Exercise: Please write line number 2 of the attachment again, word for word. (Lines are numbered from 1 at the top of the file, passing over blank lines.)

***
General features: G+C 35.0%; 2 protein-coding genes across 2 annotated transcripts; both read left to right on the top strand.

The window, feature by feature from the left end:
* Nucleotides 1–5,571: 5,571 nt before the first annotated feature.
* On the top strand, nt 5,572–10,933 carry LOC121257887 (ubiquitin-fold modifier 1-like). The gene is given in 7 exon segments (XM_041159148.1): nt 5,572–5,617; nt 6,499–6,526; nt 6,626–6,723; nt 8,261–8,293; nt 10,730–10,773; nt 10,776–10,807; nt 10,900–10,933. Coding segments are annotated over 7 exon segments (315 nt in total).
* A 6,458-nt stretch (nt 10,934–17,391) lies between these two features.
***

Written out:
The window, feature by feature from the left end: